Originally Answered: Can we salvage this forum?
I can appreciate your remarks. I do so appreciate literary questions of substance and thought. I, like you, am finding inane questions about Twilight or Harry Potter insubstantial. But I did so enjoy a couple of questions about Nathaniel Hawthorne's Young Goodman Brown, and "The Custom House" prologue to The Scalet Letter.
Here is an excerpt I researched briefly and pasted into an answer.
Goodman Brown: 1. “The young man has the vulnerability of youth and, having newly yielded to the persuasions of the Devil, he has been led step by step to mistrust all he had believed in” (Abel 131). 2. “Since Brown never masters the lessons Goody Cloyse tried to teach him, he cannot fit spiritually, emotionally, or psychologically into his own society” (Franklin 82). Return to Text.
that fearful dream: Levy writes that through this metaphor “the many hints of Brown’s unconscious fascination with evil are communicated, but Hawthorne recognizes that our waking life and the life of dreams are bound up together--that life is like a dream in its revelation of terrifying truths. His point is that the truth conveyed in the dream--that faith may betray us--is also a truth of waking experience” (116). Return to Text. itech.fgcu.edu (American Lit Research Analysis site)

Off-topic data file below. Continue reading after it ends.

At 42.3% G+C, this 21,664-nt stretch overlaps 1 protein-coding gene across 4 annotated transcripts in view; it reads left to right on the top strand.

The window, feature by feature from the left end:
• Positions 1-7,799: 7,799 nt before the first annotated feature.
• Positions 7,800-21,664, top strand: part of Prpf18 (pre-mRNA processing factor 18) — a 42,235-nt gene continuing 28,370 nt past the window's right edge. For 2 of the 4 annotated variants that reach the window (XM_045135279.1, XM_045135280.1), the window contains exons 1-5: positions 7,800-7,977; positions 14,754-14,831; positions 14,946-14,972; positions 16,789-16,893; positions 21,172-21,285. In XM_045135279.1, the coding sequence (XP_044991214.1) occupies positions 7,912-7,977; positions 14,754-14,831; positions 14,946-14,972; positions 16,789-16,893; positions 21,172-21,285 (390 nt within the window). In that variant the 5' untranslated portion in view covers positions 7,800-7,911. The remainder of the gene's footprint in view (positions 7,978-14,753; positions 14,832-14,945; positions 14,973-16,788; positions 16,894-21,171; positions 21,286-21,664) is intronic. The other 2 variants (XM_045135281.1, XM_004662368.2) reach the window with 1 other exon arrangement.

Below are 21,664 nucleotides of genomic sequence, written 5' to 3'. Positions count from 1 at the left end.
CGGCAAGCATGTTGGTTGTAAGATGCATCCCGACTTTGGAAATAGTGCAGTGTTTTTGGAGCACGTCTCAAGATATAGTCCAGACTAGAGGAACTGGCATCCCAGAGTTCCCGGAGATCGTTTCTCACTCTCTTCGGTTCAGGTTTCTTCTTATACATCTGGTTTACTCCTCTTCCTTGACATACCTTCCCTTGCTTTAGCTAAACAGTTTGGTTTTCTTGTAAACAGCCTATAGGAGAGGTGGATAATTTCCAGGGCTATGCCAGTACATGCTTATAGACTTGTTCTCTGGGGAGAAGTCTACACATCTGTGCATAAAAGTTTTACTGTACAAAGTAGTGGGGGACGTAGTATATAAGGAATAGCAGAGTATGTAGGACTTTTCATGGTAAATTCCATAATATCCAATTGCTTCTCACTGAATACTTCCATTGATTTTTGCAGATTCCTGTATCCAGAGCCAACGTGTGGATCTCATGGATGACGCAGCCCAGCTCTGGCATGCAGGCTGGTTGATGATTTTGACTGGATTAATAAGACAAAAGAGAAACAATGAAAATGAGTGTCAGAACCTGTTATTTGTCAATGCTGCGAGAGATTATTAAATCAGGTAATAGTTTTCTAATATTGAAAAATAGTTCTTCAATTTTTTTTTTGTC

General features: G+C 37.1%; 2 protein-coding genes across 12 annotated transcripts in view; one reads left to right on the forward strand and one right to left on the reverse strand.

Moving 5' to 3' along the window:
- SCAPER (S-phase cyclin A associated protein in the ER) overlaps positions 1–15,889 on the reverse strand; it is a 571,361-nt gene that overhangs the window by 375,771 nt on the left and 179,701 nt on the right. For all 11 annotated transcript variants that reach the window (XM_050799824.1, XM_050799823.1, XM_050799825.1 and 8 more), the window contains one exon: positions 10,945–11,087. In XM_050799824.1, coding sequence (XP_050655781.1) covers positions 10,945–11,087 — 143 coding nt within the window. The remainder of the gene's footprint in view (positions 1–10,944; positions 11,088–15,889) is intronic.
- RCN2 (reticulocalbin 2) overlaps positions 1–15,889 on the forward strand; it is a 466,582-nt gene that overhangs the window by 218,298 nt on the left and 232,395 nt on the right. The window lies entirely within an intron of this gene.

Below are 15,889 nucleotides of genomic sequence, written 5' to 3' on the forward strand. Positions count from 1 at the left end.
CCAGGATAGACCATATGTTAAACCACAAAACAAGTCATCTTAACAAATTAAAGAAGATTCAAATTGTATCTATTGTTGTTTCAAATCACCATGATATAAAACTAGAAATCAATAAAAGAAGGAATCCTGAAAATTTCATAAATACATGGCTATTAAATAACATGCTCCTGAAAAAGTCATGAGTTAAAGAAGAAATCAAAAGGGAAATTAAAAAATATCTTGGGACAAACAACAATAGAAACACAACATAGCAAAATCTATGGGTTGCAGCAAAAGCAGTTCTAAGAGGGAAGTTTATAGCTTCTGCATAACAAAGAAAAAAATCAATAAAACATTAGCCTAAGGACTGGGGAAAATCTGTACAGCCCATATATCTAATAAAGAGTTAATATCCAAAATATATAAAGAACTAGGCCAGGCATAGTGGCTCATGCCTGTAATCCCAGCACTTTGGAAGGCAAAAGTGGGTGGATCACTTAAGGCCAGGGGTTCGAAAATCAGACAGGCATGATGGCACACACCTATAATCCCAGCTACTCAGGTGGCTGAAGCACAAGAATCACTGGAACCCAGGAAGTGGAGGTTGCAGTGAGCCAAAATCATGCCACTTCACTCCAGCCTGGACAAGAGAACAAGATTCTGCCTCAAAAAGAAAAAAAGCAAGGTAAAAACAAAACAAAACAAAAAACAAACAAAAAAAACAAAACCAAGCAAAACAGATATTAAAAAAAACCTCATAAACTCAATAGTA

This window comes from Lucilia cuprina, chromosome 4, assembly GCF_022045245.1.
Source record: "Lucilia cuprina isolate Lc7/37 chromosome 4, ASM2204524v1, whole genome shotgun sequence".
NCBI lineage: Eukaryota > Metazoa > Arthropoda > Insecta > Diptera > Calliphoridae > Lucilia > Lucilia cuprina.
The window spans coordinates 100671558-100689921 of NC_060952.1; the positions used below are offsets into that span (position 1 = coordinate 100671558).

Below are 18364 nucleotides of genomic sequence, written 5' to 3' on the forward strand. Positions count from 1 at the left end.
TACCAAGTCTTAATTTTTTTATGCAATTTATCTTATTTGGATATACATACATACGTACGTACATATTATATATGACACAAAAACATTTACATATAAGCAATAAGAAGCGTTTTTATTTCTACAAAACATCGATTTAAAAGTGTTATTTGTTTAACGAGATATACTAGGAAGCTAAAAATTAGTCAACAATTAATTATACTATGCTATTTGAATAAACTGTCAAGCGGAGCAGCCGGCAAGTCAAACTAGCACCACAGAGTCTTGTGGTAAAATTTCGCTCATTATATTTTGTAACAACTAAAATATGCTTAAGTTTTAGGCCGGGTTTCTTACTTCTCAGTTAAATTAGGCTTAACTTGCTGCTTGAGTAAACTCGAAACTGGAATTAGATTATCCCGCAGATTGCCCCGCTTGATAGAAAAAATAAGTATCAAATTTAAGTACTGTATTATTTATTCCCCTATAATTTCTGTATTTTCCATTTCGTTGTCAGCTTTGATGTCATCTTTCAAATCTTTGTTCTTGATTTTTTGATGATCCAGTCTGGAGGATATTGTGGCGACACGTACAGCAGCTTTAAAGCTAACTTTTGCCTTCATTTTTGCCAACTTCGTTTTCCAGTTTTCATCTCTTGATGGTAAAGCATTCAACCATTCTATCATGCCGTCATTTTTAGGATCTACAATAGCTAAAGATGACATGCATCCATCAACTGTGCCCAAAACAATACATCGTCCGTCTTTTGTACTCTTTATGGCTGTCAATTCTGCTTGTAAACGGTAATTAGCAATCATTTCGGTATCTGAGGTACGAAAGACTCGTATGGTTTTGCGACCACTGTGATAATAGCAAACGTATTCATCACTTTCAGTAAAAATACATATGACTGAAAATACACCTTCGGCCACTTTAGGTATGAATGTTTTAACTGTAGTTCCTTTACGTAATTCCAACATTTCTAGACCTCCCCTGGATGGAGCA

I sense that many of the people are young, without literary backgrounds, and inexperienced.
They seem to want us to do their work for them--tell them their fledgling titles, do their literary criticism, answer their homework questions, and critique their dashed-off creative streams of consciousness.
I wonder if it occurs to them to even Google or use the Research box for Yahoo Search and Wikipedia to do minimal search for their questions. Obviously not.
But I have three degrees in literature, American and English. I am a published author with a number of books and educational texts, and I am retired.
I joined this forum to see what would come up. I answer what I can, seriously and thoughtfully, as I am doing now, and the rest, I overlook.
You have no control. You assume that there is a considered critical mass of masterful thinkers or at very least, considerate readers and writers who will be there each day, ready to jump in with the substantive answer. Maybe, maybe not.
I asked the question "How many folks on this site are over 45?"
I got three yes answers and the rest people 15 and up to 28. So, with those ages as indicators, I couldn't encourage a big hope for the educated and degreed intelligensia to emerge.
I am glad to meet you, however, and if we should connect again on a question, I'd be honored to share an answer page with you. SDiane Adamz-Bogus